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Pride and Prejudice [Sep. 14th, 2005|02:09 pm]
Okrzyki, przyjaciel!
I managed to get an English degree while avoiding most of the literature between 1650 and 1900. Those are what I referred to in college as "the years of really long sentences."

But I borrowed my brother (or sister-in-law's) copy of "Pride And Prejudice" to read on the plane back from NYC, and have been enjoying it quite a bit. Some places the meanings of words have drifted enough that I have to re-read a paragraph a few times to get what's going on, but it's wonderfully written, and Elizabeth Bennet was probably one of the first really strong female characters in English literature. It's obvious how much propriety affected Austin in writing it -- people in the book allude rather than blurt for the most part, and when they do blurt, it's as shocking as it was meant to be. It's also almost science-fiction-esque because of how little is mentioned of the poor, or people working. She's also absolutely uninterested in clothing -- there's mention of people being interested in fashions, but the fashions themselves are beneath mention. While there's plenty of rural English atmosphere, the meat of the novel is completely removed from the quotidian. No one works, no one really pays for anything, no one takes a bath. After a while it's a little like the characters are balls bouncing off each other on the frictionless plane of high school physics. The dialogue, while not always seeming like things actual humans would say, is brilliant -- I found a 'Jane Austen Quotes' website and the quotes for Pride and Prejudices comprise almost all the dialog from the novel.

There's a new movie of P&P coming out starring Kiera Knightly. From the trailer I think I'm with optic --they've done great violence to the dialog from the book. Without Austen's dialog I'm afraid the movie will end up being Couple Meets Cute In Costume. Luckily there's a miniseries version from the BBC, with Colin Firth as Mr. Darcy -- the role he was born to play. I might try to grab a used copy of the DVD to watch.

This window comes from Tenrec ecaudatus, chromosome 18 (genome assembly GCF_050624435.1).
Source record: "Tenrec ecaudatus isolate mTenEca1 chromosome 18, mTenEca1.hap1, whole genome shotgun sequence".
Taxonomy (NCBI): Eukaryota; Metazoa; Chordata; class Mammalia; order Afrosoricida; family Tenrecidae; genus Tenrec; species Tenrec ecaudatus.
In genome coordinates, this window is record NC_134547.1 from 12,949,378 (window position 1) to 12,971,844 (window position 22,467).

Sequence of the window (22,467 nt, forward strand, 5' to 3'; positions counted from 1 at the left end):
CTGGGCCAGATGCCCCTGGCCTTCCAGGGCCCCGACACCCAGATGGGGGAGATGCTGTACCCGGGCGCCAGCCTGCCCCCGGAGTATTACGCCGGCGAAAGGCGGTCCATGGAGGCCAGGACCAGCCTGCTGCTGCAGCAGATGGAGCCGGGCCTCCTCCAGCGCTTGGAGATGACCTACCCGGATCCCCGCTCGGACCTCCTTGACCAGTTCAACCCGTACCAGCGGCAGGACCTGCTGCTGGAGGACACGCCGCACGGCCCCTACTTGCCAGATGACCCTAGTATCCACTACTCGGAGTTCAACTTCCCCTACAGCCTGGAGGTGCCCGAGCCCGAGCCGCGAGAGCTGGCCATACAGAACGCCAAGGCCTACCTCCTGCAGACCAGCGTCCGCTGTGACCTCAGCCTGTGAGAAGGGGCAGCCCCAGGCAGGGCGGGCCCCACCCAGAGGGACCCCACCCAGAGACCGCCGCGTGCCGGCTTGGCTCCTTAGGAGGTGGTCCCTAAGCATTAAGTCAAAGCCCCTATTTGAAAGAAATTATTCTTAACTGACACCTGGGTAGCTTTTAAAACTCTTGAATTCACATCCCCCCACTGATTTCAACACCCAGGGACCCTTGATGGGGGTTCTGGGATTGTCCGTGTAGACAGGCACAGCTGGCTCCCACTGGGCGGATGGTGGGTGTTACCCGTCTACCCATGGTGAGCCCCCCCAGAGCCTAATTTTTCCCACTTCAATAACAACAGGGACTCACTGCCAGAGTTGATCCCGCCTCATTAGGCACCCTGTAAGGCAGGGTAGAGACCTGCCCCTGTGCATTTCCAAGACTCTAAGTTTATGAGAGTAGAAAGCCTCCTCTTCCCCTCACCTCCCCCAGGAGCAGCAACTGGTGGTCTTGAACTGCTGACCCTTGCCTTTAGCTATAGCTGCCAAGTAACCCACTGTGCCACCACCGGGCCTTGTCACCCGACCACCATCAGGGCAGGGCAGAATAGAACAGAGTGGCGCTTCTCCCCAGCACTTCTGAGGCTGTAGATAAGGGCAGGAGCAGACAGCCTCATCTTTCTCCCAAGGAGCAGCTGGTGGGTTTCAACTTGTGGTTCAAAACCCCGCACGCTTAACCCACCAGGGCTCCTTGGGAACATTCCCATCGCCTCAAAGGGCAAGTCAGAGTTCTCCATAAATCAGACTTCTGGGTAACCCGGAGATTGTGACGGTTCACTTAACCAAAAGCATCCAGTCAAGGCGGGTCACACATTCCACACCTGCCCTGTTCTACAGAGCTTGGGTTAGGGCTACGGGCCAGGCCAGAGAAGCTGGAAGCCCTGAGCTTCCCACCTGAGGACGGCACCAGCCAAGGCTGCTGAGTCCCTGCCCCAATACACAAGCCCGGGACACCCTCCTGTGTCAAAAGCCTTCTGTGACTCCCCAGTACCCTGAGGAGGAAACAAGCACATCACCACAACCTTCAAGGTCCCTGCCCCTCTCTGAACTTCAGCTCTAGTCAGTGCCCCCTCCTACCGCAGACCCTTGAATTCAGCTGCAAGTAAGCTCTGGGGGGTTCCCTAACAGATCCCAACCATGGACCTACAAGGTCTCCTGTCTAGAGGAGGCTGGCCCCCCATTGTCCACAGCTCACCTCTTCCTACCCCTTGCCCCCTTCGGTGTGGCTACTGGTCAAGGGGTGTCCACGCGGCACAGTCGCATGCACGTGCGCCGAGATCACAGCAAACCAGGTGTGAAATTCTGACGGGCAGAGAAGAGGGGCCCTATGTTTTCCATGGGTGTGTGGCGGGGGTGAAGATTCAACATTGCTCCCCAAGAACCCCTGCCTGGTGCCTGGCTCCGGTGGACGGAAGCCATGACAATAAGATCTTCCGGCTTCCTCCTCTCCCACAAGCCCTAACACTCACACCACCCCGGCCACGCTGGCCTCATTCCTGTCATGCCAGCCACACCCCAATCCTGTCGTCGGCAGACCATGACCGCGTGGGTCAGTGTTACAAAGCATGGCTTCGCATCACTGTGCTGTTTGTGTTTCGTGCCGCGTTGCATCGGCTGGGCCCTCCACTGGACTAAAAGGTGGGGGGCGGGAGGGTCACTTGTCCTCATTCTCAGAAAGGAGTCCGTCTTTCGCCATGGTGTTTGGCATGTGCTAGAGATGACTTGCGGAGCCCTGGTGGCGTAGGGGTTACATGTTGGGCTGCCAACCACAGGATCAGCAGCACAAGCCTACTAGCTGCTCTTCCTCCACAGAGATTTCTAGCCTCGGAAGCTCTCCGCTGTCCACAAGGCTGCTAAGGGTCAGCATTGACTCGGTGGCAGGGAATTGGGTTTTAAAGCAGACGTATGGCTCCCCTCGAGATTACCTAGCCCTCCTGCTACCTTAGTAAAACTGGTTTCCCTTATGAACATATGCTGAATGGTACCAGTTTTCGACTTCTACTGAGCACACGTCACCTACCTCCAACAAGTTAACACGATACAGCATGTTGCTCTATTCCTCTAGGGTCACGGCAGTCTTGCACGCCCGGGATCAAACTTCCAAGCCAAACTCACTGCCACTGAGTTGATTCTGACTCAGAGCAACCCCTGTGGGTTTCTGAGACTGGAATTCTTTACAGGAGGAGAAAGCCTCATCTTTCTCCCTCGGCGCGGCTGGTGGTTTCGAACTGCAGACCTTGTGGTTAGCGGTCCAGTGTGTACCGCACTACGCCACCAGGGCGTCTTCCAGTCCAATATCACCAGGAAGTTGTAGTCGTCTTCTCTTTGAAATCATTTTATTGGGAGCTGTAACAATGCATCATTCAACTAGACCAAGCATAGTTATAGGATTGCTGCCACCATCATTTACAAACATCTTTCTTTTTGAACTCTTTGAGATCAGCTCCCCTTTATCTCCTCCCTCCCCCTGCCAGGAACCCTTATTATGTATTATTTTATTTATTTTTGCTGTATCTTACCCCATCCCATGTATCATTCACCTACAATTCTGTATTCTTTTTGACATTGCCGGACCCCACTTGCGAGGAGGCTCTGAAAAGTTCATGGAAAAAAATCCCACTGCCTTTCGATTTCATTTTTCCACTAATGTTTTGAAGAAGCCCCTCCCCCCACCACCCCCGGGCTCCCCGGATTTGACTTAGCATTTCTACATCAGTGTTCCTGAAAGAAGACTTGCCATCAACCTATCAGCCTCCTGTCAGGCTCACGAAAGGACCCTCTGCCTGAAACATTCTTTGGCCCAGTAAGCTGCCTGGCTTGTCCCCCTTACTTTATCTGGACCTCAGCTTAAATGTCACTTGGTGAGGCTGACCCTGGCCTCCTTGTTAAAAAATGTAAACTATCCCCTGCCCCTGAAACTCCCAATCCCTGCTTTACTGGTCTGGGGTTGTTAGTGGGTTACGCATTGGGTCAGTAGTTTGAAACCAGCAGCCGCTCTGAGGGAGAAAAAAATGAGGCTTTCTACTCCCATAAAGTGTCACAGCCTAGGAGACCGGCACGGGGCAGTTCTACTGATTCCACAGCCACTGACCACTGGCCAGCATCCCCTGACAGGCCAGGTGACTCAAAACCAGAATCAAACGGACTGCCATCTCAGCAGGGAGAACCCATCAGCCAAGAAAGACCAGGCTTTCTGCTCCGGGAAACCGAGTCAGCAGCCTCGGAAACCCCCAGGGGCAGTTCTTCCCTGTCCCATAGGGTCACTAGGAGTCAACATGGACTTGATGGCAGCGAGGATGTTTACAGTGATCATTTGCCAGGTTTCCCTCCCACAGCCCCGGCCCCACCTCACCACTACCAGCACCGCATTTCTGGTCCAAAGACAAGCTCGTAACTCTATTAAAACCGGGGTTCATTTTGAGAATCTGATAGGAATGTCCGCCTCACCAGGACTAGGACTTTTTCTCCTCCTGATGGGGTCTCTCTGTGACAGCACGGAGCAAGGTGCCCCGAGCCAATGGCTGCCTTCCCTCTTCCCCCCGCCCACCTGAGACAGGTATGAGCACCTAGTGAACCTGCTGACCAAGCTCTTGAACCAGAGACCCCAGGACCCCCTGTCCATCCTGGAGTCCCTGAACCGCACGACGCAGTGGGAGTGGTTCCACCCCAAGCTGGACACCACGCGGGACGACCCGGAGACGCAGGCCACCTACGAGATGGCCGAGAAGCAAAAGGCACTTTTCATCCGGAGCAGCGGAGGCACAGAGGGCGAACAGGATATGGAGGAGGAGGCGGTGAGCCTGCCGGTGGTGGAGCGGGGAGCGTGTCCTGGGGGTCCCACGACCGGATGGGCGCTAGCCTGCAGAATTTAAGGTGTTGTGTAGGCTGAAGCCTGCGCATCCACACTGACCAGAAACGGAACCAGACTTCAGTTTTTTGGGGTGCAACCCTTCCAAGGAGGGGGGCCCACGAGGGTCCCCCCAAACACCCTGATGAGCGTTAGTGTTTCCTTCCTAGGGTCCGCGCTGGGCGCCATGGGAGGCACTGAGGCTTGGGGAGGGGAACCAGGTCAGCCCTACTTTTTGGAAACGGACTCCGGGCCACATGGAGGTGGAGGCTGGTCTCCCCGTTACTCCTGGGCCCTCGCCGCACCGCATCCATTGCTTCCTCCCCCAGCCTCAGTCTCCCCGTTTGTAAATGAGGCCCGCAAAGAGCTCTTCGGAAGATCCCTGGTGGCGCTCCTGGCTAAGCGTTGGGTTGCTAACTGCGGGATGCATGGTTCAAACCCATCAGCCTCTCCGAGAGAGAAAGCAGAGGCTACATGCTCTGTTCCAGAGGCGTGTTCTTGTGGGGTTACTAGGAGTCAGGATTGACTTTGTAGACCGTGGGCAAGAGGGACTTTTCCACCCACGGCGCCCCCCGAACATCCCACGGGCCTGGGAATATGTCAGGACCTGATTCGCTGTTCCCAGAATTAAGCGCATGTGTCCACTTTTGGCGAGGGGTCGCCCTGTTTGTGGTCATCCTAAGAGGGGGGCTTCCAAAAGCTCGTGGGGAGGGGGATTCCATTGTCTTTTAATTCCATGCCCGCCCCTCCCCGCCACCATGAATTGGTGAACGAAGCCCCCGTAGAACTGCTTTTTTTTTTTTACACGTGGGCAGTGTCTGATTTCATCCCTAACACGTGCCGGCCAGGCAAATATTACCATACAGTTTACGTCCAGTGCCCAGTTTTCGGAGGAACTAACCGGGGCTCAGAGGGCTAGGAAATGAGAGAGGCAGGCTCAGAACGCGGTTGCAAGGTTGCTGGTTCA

From: elkay
2005-09-14 07:41 pm (UTC)
definitely dialogue is what austen is all about.

and that bbc version is hottt.
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[User Picture]From: tryffid
2005-09-15 03:55 pm (UTC)
and that bbc version is hottt.

Agreed. Jennifer Ehle/Colin Firth were superb.
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[User Picture]From: chaircrusher
2005-09-15 01:28 am (UTC)
I'd love to see the A&E version. I'm also interested in seeing 1940 version with Laurence Olivier and Greer Garson,
and the BBC did a mini-series of it in in 1952! And of course Bride and Prejudice

I am curious as to how undergrads react to it at this point. The language might be a bit of an obstacle, with knee slappers like Mr. Darcy's "But from the severity of the blame which was last night so liberally bestowed, respecting each circumstance, I shall hope to be in future secured, when the following account of my action and their motives has been read."

Luckily Lizzy is more succinct: "There are few people I really love, and still fewer of whom I think well. The more I see of the world, the more I am dissatisfied with it; and everyday confirms my belief of the inconsistency of all human characters, and of the little dependence that can be placed on the appearance of either merit or sense."

Of course you can see why I refer to the 18th and 19th centuries as the years of really long sentences. But then, as I grow older, I've decided that sometimes the best sentences are the longest; that the semicolon is the friend of one who would express thoughts, long form, that ill fit a short, declarative exposition -- half-page journeys forged with no deference to Hemingway, whose style, though appealing within its own context, has a lot to answer for in the way generations of writers have been ruined in its emulation, eschewing the comma and forsaking the em-dash out of a misplaced worship of brevity.
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[User Picture]From: optic
2005-09-15 02:32 am (UTC)
The Olivier/Garson one is not bad, but it does take some liberties. Of course, you have to to et a novel into movie-length, but there are some odd decisions.

Lots of people seem to have gotten Austen in high school and didn't like it at all, and have lon resolved never to try her again, unfortunately -- for a lot, I think they'd enjoy it later.
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[User Picture]From: pipecock
2005-09-15 02:56 am (UTC)
i <3 hemingway. no one actually SAID sentences like those back in the day, theyd need to talk for like minutes at a time to get anything out. theyd need to stop to breathe at some point! hemingway was great for cutting to the chase and being realistic.
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